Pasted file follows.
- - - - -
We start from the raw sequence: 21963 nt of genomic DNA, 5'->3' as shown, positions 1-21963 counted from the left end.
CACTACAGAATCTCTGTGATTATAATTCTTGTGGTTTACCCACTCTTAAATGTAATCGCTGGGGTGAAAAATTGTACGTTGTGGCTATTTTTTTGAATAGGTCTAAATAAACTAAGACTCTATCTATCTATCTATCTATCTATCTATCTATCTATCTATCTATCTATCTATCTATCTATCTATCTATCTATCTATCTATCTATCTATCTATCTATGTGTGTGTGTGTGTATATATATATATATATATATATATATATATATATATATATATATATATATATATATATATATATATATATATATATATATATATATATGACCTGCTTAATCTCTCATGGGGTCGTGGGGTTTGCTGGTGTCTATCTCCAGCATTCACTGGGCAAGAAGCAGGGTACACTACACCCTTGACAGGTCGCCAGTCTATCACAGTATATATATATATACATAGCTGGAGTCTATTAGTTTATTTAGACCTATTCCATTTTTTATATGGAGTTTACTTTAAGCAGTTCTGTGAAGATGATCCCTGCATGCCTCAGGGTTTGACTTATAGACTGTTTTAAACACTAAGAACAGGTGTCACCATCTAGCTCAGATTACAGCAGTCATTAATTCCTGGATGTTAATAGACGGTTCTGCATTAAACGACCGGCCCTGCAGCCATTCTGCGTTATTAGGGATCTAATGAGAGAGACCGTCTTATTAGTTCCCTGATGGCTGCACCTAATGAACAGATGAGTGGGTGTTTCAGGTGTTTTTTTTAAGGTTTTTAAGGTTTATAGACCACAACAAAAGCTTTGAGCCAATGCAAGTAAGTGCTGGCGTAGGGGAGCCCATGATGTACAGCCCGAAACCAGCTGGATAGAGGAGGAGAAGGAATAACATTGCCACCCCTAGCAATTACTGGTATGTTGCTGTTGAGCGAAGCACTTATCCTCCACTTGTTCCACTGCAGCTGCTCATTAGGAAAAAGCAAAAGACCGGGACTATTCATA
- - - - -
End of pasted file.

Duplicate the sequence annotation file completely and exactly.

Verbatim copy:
We start from the raw sequence: 21963 nt of genomic DNA, 5'->3' as shown, positions 1-21963 counted from the left end.
CACTACAGAATCTCTGTGATTATAATTCTTGTGGTTTACCCACTCTTAAATGTAATCGCTGGGGTGAAAAATTGTACGTTGTGGCTATTTTTTTGAATAGGTCTAAATAAACTAAGACTCTATCTATCTATCTATCTATCTATCTATCTATCTATCTATCTATCTATCTATCTATCTATCTATCTATCTATCTATCTATCTATCTATCTATCTATGTGTGTGTGTGTGTATATATATATATATATATATATATATATATATATATATATATATATATATATATATATATATATATATATATATATATATATATATATGACCTGCTTAATCTCTCATGGGGTCGTGGGGTTTGCTGGTGTCTATCTCCAGCATTCACTGGGCAAGAAGCAGGGTACACTACACCCTTGACAGGTCGCCAGTCTATCACAGTATATATATATATACATAGCTGGAGTCTATTAGTTTATTTAGACCTATTCCATTTTTTATATGGAGTTTACTTTAAGCAGTTCTGTGAAGATGATCCCTGCATGCCTCAGGGTTTGACTTATAGACTGTTTTAAACACTAAGAACAGGTGTCACCATCTAGCTCAGATTACAGCAGTCATTAATTCCTGGATGTTAATAGACGGTTCTGCATTAAACGACCGGCCCTGCAGCCATTCTGCGTTATTAGGGATCTAATGAGAGAGACCGTCTTATTAGTTCCCTGATGGCTGCACCTAATGAACAGATGAGTGGGTGTTTCAGGTGTTTTTTTTAAGGTTTTTAAGGTTTATAGACCACAACAAAAGCTTTGAGCCAATGCAAGTAAGTGCTGGCGTAGGGGAGCCCATGATGTACAGCCCGAAACCAGCTGGATAGAGGAGGAGAAGGAATAACATTGCCACCCCTAGCAATTACTGGTATGTTGCTGTTGAGCGAAGCACTTATCCTCCACTTGTTCCACTGCAGCTGCTCATTAGGAAAAAGCAAAAGACCGGGACTATTCATA